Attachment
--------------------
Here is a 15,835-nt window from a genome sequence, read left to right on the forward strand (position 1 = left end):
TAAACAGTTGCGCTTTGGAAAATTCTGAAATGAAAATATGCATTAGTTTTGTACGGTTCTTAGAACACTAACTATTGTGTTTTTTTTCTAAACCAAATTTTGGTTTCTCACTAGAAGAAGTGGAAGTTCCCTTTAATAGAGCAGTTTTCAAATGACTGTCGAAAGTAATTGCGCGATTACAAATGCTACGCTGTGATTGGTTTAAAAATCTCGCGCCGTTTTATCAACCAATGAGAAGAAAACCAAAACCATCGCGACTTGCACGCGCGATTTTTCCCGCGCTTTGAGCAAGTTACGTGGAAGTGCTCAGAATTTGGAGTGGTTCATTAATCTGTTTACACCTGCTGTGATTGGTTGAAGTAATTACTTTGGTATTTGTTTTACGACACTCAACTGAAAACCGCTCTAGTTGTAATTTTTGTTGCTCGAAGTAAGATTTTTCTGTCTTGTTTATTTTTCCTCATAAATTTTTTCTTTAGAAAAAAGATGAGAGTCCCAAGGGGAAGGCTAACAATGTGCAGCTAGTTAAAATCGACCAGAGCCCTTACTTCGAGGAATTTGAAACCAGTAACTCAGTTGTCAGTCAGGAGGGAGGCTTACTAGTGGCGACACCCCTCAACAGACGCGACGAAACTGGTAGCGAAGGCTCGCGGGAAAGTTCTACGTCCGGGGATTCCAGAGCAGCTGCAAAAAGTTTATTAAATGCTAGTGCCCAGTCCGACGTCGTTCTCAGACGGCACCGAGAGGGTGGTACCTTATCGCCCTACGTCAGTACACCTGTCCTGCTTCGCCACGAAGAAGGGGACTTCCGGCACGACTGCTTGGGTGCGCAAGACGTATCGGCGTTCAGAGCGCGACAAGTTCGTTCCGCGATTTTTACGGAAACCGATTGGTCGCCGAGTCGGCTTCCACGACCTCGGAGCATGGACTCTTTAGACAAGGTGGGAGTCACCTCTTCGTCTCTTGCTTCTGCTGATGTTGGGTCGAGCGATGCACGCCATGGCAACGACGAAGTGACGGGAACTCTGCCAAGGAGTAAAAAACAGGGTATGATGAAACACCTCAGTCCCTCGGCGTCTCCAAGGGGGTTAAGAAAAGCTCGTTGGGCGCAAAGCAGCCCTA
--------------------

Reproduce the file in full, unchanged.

Here is a 15,835-nt window from a genome sequence, read left to right on the forward strand (position 1 = left end):
TAAACAGTTGCGCTTTGGAAAATTCTGAAATGAAAATATGCATTAGTTTTGTACGGTTCTTAGAACACTAACTATTGTGTTTTTTTTCTAAACCAAATTTTGGTTTCTCACTAGAAGAAGTGGAAGTTCCCTTTAATAGAGCAGTTTTCAAATGACTGTCGAAAGTAATTGCGCGATTACAAATGCTACGCTGTGATTGGTTTAAAAATCTCGCGCCGTTTTATCAACCAATGAGAAGAAAACCAAAACCATCGCGACTTGCACGCGCGATTTTTCCCGCGCTTTGAGCAAGTTACGTGGAAGTGCTCAGAATTTGGAGTGGTTCATTAATCTGTTTACACCTGCTGTGATTGGTTGAAGTAATTACTTTGGTATTTGTTTTACGACACTCAACTGAAAACCGCTCTAGTTGTAATTTTTGTTGCTCGAAGTAAGATTTTTCTGTCTTGTTTATTTTTCCTCATAAATTTTTTCTTTAGAAAAAAGATGAGAGTCCCAAGGGGAAGGCTAACAATGTGCAGCTAGTTAAAATCGACCAGAGCCCTTACTTCGAGGAATTTGAAACCAGTAACTCAGTTGTCAGTCAGGAGGGAGGCTTACTAGTGGCGACACCCCTCAACAGACGCGACGAAACTGGTAGCGAAGGCTCGCGGGAAAGTTCTACGTCCGGGGATTCCAGAGCAGCTGCAAAAAGTTTATTAAATGCTAGTGCCCAGTCCGACGTCGTTCTCAGACGGCACCGAGAGGGTGGTACCTTATCGCCCTACGTCAGTACACCTGTCCTGCTTCGCCACGAAGAAGGGGACTTCCGGCACGACTGCTTGGGTGCGCAAGACGTATCGGCGTTCAGAGCGCGACAAGTTCGTTCCGCGATTTTTACGGAAACCGATTGGTCGCCGAGTCGGCTTCCACGACCTCGGAGCATGGACTCTTTAGACAAGGTGGGAGTCACCTCTTCGTCTCTTGCTTCTGCTGATGTTGGGTCGAGCGATGCACGCCATGGCAACGACGAAGTGACGGGAACTCTGCCAAGGAGTAAAAAACAGGGTATGATGAAACACCTCAGTCCCTCGGCGTCTCCAAGGGGGTTAAGAAAAGCTCGTTGGGCGCAAAGCAGCCCTA